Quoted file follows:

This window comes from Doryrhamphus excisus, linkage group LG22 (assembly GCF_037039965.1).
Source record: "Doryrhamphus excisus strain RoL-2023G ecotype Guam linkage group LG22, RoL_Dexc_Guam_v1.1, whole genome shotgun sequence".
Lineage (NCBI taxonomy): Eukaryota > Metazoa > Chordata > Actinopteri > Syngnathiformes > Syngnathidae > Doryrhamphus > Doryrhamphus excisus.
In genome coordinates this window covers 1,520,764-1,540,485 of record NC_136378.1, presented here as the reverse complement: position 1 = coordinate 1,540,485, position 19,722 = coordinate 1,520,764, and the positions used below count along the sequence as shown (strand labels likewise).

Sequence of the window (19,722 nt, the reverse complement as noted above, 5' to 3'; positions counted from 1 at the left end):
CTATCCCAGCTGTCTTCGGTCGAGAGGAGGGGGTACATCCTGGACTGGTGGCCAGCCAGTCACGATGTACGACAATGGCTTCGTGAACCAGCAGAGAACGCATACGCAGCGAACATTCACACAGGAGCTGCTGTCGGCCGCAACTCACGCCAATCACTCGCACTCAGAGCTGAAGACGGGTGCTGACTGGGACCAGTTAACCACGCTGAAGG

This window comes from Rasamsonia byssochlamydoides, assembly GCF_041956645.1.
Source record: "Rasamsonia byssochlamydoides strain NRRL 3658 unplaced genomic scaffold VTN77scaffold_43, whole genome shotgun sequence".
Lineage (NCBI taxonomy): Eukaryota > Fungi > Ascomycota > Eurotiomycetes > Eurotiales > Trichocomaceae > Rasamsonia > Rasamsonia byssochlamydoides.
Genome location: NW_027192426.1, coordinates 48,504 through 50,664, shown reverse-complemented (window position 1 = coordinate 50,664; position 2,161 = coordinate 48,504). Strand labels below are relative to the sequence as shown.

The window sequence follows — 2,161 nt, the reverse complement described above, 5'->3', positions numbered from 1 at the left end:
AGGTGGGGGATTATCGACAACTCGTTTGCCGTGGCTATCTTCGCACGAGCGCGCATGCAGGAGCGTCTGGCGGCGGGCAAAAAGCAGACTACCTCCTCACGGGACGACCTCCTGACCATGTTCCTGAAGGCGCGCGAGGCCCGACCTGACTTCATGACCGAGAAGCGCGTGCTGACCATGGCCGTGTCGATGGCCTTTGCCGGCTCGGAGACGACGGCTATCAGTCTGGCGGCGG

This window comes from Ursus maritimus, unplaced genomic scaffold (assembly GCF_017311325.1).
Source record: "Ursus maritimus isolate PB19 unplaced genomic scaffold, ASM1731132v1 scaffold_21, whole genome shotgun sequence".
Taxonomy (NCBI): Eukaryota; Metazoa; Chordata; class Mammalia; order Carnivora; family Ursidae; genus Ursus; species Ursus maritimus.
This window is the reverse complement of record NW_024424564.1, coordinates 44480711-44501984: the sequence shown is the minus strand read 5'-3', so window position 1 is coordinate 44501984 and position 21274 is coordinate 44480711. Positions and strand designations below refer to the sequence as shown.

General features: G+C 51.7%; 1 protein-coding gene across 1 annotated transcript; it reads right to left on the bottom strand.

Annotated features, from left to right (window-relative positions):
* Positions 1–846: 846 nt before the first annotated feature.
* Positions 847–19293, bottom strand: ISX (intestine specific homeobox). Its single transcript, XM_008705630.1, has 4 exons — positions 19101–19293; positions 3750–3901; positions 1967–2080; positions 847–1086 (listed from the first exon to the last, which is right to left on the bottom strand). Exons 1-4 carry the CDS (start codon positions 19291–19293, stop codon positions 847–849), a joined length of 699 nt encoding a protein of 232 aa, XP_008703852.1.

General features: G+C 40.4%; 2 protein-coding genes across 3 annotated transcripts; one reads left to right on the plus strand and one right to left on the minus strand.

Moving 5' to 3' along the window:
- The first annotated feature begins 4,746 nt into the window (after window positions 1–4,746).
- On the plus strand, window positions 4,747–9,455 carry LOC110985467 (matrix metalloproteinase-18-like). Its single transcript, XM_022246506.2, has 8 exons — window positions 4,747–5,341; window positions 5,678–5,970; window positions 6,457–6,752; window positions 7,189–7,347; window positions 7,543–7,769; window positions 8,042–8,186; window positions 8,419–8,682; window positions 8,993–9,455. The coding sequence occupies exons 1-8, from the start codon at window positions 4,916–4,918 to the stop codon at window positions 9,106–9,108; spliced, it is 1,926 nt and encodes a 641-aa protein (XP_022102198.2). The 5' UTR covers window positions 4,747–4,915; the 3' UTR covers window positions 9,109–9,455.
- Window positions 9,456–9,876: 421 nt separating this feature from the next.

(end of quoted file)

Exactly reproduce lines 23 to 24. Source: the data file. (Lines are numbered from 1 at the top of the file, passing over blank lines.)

- The first annotated feature begins 4,746 nt into the window (after window positions 1–4,746).
- On the plus strand, window positions 4,747–9,455 carry LOC110985467 (matrix metalloproteinase-18-like). Its single transcript, XM_022246506.2, has 8 exons — window positions 4,747–5,341; window positions 5,678–5,970; window positions 6,457–6,752; window positions 7,189–7,347; window positions 7,543–7,769; window positions 8,042–8,186; window positions 8,419–8,682; window positions 8,993–9,455. The coding sequence occupies exons 1-8, from the start codon at window positions 4,916–4,918 to the stop codon at window positions 9,106–9,108; spliced, it is 1,926 nt and encodes a 641-aa protein (XP_022102198.2). The 5' UTR covers window positions 4,747–4,915; the 3' UTR covers window positions 9,109–9,455.